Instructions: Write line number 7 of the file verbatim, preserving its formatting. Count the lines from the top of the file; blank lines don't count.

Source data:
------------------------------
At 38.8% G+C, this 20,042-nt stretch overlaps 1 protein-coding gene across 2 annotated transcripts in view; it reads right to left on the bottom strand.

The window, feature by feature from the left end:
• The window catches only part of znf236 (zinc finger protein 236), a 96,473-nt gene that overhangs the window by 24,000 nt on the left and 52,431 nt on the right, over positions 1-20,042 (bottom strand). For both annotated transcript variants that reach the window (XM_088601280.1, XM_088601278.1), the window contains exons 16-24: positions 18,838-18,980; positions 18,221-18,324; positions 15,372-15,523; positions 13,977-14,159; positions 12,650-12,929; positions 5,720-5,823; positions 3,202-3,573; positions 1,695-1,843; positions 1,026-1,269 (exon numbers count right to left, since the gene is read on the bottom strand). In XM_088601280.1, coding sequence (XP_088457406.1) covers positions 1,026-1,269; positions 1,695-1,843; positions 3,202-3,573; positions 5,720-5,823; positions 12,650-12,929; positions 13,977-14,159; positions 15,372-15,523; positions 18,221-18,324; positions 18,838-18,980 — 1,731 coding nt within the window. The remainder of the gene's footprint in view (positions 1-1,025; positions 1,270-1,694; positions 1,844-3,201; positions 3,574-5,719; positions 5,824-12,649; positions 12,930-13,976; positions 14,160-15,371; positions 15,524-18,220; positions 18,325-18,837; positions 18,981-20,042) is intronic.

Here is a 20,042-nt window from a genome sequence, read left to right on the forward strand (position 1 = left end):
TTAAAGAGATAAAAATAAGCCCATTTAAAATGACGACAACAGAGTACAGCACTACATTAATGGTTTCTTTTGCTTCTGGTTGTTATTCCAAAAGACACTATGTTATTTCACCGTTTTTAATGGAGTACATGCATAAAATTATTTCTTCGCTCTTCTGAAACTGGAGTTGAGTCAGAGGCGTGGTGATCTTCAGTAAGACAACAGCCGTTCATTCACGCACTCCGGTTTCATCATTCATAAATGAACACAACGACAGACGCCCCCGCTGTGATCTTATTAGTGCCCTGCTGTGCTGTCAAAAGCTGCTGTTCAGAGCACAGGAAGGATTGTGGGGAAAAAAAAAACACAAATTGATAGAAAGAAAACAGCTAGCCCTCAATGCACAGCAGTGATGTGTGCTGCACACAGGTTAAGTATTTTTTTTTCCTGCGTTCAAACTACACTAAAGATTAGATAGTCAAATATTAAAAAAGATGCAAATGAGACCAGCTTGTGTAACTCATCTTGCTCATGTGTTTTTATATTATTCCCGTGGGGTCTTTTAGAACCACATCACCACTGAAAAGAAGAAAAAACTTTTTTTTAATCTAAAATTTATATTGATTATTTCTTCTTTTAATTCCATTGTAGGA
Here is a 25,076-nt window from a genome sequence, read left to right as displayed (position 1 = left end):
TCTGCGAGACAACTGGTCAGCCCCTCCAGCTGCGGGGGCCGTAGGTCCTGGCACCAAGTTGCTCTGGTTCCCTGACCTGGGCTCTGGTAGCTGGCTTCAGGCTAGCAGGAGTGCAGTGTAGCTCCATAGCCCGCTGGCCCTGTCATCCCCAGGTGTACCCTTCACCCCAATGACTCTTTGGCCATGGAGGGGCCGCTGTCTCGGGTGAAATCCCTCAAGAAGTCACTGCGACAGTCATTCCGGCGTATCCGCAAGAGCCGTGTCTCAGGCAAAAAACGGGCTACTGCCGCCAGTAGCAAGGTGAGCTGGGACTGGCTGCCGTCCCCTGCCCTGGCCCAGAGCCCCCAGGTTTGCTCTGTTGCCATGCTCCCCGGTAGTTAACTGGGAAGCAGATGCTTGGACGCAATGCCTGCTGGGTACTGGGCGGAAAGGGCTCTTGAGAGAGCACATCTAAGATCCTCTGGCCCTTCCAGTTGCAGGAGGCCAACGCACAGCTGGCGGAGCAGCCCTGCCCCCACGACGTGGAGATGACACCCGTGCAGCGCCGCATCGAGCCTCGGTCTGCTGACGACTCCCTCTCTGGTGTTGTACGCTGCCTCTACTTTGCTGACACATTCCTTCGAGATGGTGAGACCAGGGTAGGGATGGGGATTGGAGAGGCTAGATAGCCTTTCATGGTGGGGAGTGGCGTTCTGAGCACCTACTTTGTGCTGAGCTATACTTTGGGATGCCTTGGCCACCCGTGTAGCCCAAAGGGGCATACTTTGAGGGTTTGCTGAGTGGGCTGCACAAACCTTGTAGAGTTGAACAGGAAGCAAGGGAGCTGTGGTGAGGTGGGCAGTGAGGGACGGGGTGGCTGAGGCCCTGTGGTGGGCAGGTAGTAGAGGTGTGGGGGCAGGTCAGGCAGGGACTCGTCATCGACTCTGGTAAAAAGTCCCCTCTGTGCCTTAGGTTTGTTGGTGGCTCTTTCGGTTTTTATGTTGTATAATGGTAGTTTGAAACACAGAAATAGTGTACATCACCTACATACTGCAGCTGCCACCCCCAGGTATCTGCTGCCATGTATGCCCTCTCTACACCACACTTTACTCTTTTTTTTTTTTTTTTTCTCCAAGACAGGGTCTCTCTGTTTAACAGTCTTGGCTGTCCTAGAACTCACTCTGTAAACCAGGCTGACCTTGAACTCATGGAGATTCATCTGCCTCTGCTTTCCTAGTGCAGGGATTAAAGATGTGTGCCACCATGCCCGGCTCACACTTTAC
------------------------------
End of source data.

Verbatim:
TCTGCGAGACAACTGGTCAGCCCCTCCAGCTGCGGGGGCCGTAGGTCCTGGCACCAAGTTGCTCTGGTTCCCTGACCTGGGCTCTGGTAGCTGGCTTCAGGCTAGCAGGAGTGCAGTGTAGCTCCATAGCCCGCTGGCCCTGTCATCCCCAGGTGTACCCTTCACCCCAATGACTCTTTGGCCATGGAGGGGCCGCTGTCTCGGGTGAAATCCCTCAAGAAGTCACTGCGACAGTCATTCCGGCGTATCCGCAAGAGCCGTGTCTCAGGCAAAAAACGGGCTACTGCCGCCAGTAGCAAGGTGAGCTGGGACTGGCTGCCGTCCCCTGCCCTGGCCCAGAGCCCCCAGGTTTGCTCTGTTGCCATGCTCCCCGGTAGTTAACTGGGAAGCAGATGCTTGGACGCAATGCCTGCTGGGTACTGGGCGGAAAGGGCTCTTGAGAGAGCACATCTAAGATCCTCTGGCCCTTCCAGTTGCAGGAGGCCAACGCACAGCTGGCGGAGCAGCCCTGCCCCCACGACGTGGAGATGACACCCGTGCAGCGCCGCATCGAGCCTCGGTCTGCTGACGACTCCCTCTCTGGTGTTGTACGCTGCCTCTACTTTGCTGACACATTCCTTCGAGATGGTGAGACCAGGGTAGGGATGGGGATTGGAGAGGCTAGATAGCCTTTCATGGTGGGGAGTGGCGTTCTGAGCACCTACTTTGTGCTGAGCTATACTTTGGGATGCCTTGGCCACCCGTGTAGCCCAAAGGGGCATACTTTGAGGGTTTGCTGAGTGGGCTGCACAAACCTTGTAGAGTTGAACAGGAAGCAAGGGAGCTGTGGTGAGGTGGGCAGTGAGGGACGGGGTGGCTGAGGCCCTGTGGTGGGCAGGTAGTAGAGGTGTGGGGGCAGGTCAGGCAGGGACTCGTCATCGACTCTGGTAAAAAGTCCCCTCTGTGCCTTAGGTTTGTTGGTGGCTCTTTCGGTTTTTATGTTGTATAATGGTAGTTTGAAACACAGAAATAGTGTACATCACCTACATACTGCAGCTGCCACCCCCAGGTATCTGCTGCCATGTATGCCCTCTCTACACCACACTTTACTCTTTTTTTTTTTTTTTTTCTCCAAGACAGGGTCTCTCTGTTTAACAGTCTTGGCTGTCCTAGAACTCACTCTGTAAACCAGGCTGACCTTGAACTCATGGAGATTCATCTGCCTCTGCTTTCCTAGTGCAGGGATTAAAGATGTGTGCCACCATGCCCGGCTCACACTTTAC